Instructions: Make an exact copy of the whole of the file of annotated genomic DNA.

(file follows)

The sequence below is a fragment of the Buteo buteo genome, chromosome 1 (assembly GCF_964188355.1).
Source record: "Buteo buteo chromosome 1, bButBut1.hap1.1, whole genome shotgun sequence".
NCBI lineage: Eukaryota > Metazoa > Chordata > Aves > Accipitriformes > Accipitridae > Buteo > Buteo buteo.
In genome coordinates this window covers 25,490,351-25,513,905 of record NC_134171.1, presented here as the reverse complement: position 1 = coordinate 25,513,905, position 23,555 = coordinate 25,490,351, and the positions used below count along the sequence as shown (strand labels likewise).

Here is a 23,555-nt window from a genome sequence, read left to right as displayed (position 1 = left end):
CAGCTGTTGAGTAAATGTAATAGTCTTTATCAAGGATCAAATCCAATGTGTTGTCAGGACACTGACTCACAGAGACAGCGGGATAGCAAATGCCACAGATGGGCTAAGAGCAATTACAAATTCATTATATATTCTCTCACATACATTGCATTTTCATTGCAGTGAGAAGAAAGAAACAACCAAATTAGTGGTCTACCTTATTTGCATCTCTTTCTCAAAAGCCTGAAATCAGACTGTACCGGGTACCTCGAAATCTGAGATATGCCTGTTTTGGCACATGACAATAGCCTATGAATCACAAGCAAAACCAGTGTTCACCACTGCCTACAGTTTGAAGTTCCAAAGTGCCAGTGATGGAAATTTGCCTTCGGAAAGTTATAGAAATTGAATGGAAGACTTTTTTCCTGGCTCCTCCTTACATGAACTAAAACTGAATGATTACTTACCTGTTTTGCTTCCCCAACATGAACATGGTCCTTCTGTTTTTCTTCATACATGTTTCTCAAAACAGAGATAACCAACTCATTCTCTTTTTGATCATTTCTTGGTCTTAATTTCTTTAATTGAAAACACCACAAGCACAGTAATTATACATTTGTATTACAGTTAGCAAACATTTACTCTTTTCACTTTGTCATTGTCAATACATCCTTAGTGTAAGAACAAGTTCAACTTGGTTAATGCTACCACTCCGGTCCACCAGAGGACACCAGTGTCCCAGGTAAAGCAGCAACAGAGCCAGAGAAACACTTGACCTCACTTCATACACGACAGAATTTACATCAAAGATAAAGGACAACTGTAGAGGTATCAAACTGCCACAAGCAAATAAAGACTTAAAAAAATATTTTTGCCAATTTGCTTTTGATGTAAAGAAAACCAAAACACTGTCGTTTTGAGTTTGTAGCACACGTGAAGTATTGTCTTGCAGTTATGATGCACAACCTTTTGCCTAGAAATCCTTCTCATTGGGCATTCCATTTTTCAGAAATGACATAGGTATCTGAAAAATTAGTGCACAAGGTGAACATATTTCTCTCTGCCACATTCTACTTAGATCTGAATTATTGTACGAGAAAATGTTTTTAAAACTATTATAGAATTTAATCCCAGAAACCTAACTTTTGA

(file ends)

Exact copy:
The sequence below is a fragment of the Buteo buteo genome, chromosome 1 (assembly GCF_964188355.1).
Source record: "Buteo buteo chromosome 1, bButBut1.hap1.1, whole genome shotgun sequence".
NCBI lineage: Eukaryota > Metazoa > Chordata > Aves > Accipitriformes > Accipitridae > Buteo > Buteo buteo.
In genome coordinates this window covers 25,490,351-25,513,905 of record NC_134171.1, presented here as the reverse complement: position 1 = coordinate 25,513,905, position 23,555 = coordinate 25,490,351, and the positions used below count along the sequence as shown (strand labels likewise).

Here is a 23,555-nt window from a genome sequence, read left to right as displayed (position 1 = left end):
CAGCTGTTGAGTAAATGTAATAGTCTTTATCAAGGATCAAATCCAATGTGTTGTCAGGACACTGACTCACAGAGACAGCGGGATAGCAAATGCCACAGATGGGCTAAGAGCAATTACAAATTCATTATATATTCTCTCACATACATTGCATTTTCATTGCAGTGAGAAGAAAGAAACAACCAAATTAGTGGTCTACCTTATTTGCATCTCTTTCTCAAAAGCCTGAAATCAGACTGTACCGGGTACCTCGAAATCTGAGATATGCCTGTTTTGGCACATGACAATAGCCTATGAATCACAAGCAAAACCAGTGTTCACCACTGCCTACAGTTTGAAGTTCCAAAGTGCCAGTGATGGAAATTTGCCTTCGGAAAGTTATAGAAATTGAATGGAAGACTTTTTTCCTGGCTCCTCCTTACATGAACTAAAACTGAATGATTACTTACCTGTTTTGCTTCCCCAACATGAACATGGTCCTTCTGTTTTTCTTCATACATGTTTCTCAAAACAGAGATAACCAACTCATTCTCTTTTTGATCATTTCTTGGTCTTAATTTCTTTAATTGAAAACACCACAAGCACAGTAATTATACATTTGTATTACAGTTAGCAAACATTTACTCTTTTCACTTTGTCATTGTCAATACATCCTTAGTGTAAGAACAAGTTCAACTTGGTTAATGCTACCACTCCGGTCCACCAGAGGACACCAGTGTCCCAGGTAAAGCAGCAACAGAGCCAGAGAAACACTTGACCTCACTTCATACACGACAGAATTTACATCAAAGATAAAGGACAACTGTAGAGGTATCAAACTGCCACAAGCAAATAAAGACTTAAAAAAATATTTTTGCCAATTTGCTTTTGATGTAAAGAAAACCAAAACACTGTCGTTTTGAGTTTGTAGCACACGTGAAGTATTGTCTTGCAGTTATGATGCACAACCTTTTGCCTAGAAATCCTTCTCATTGGGCATTCCATTTTTCAGAAATGACATAGGTATCTGAAAAATTAGTGCACAAGGTGAACATATTTCTCTCTGCCACATTCTACTTAGATCTGAATTATTGTACGAGAAAATGTTTTTAAAACTATTATAGAATTTAATCCCAGAAACCTAACTTTTGA